Reducing property losses in the SMSF sector could be achieved by adopting measures similar to those used in the UK’s self-invested personal pension scheme (SIPP), according to Tria Investment Partners.
Speaking at a media briefing hosted by the Association of Superannuation Funds of Australia, Tria Investment Partner’s managing director Andrew Baker said the aggressive selling of property combined with gearing is cyclical in Australia.
“It goes to the biggest pot of money around, and this time it’s SMSFs. It always ends in tears, guaranteed, every time, with colossal losses,” Mr Baker said. “We already see that, it’s just coming in $10m lots instead of $100m.”
Mr Baker suggested looking to the UK’s SIPP scheme to “fix” the issue.
“The UK’s SIPP structure has got this pretty right. There’s a ban on residential property, there’s a ban on personal use assets,” he said. “[It’s] very easy to do, if you did the same thing here, you would knock out 90 per cent of the problems we have.”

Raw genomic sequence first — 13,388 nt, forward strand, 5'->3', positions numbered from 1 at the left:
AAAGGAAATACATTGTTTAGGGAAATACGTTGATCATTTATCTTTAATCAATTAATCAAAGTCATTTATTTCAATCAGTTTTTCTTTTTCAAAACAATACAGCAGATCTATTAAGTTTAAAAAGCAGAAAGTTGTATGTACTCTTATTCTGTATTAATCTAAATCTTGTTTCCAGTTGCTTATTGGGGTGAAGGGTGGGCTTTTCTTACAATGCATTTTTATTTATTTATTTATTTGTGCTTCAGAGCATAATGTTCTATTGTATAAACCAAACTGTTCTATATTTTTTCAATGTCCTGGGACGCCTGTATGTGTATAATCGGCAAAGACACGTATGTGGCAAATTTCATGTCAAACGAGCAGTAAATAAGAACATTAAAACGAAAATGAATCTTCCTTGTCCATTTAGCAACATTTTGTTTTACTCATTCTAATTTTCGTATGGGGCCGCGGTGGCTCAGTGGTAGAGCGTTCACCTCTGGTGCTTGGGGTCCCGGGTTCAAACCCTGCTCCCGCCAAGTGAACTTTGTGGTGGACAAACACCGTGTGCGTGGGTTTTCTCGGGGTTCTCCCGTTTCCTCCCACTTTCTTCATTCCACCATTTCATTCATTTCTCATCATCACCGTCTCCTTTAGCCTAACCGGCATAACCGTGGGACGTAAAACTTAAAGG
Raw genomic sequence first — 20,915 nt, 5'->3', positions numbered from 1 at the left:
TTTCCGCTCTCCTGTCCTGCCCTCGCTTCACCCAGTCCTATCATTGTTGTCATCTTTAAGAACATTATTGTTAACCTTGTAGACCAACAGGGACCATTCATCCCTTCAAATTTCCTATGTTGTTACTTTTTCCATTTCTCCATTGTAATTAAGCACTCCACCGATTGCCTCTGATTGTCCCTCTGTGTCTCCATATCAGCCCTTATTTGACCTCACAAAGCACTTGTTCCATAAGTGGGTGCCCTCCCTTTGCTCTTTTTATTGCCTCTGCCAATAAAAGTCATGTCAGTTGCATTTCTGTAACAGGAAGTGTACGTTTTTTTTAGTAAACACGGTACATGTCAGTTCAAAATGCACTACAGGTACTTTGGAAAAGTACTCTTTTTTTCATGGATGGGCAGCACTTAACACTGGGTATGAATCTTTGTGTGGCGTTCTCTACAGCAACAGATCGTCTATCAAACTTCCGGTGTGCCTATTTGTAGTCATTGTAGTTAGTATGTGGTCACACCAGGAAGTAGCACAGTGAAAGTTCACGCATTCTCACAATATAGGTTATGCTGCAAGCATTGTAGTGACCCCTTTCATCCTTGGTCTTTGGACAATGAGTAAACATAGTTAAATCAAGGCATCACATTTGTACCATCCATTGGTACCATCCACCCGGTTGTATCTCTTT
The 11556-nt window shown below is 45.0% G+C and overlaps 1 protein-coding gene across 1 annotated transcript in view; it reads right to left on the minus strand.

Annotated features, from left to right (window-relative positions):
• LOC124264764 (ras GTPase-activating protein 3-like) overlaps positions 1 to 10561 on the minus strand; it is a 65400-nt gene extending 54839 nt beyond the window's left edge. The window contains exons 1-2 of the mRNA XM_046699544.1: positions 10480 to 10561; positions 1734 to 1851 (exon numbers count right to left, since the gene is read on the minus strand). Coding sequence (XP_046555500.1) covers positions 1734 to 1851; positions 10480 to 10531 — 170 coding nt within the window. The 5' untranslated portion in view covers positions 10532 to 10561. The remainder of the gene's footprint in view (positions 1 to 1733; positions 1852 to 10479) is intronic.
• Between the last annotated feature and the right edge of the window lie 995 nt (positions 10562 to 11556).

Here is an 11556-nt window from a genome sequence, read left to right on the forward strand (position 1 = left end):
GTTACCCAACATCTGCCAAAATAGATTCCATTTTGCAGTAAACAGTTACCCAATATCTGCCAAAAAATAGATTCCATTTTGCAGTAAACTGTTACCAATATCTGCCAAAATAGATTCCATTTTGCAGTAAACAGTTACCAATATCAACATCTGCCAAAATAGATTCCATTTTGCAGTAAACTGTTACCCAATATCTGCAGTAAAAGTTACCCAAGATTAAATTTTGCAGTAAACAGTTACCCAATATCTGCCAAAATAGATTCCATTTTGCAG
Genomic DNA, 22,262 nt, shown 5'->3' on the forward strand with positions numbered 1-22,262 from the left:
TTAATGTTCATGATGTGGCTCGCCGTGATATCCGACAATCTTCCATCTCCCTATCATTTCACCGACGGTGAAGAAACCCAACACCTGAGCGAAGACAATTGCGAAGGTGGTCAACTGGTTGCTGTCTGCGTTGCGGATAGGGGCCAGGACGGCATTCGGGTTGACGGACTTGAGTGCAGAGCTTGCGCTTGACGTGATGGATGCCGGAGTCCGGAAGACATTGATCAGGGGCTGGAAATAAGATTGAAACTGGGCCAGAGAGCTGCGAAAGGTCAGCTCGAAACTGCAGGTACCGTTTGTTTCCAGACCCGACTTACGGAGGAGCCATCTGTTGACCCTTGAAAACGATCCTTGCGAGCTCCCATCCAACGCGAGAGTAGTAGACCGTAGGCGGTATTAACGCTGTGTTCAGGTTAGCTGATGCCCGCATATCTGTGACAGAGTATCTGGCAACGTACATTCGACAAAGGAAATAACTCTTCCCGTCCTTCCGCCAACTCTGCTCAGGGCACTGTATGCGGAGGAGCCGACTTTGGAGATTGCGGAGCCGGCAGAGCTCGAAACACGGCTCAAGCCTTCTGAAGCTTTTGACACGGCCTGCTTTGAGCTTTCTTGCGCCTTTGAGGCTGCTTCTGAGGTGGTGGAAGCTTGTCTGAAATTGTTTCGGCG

However, Andrew Bloore, chief executive of SMSF administration business Super IQ, suggested some of the current changes in the superannuation industry are working towards creating higher standards for those involved in the SMSF sector.
Mr Bloore noted that auditors are now required to be registered and that SMSF trustees are now subject to the ATO’s new penalty regime.
“That’s a fundamental [way] of improving the way that things operate to a standard. And provided we can get them operating to a standard, then the industry will thrive, the way it should thrive, for the right people. And remove people [from] the industry that we shouldn’t have,” Mr Bloore said.
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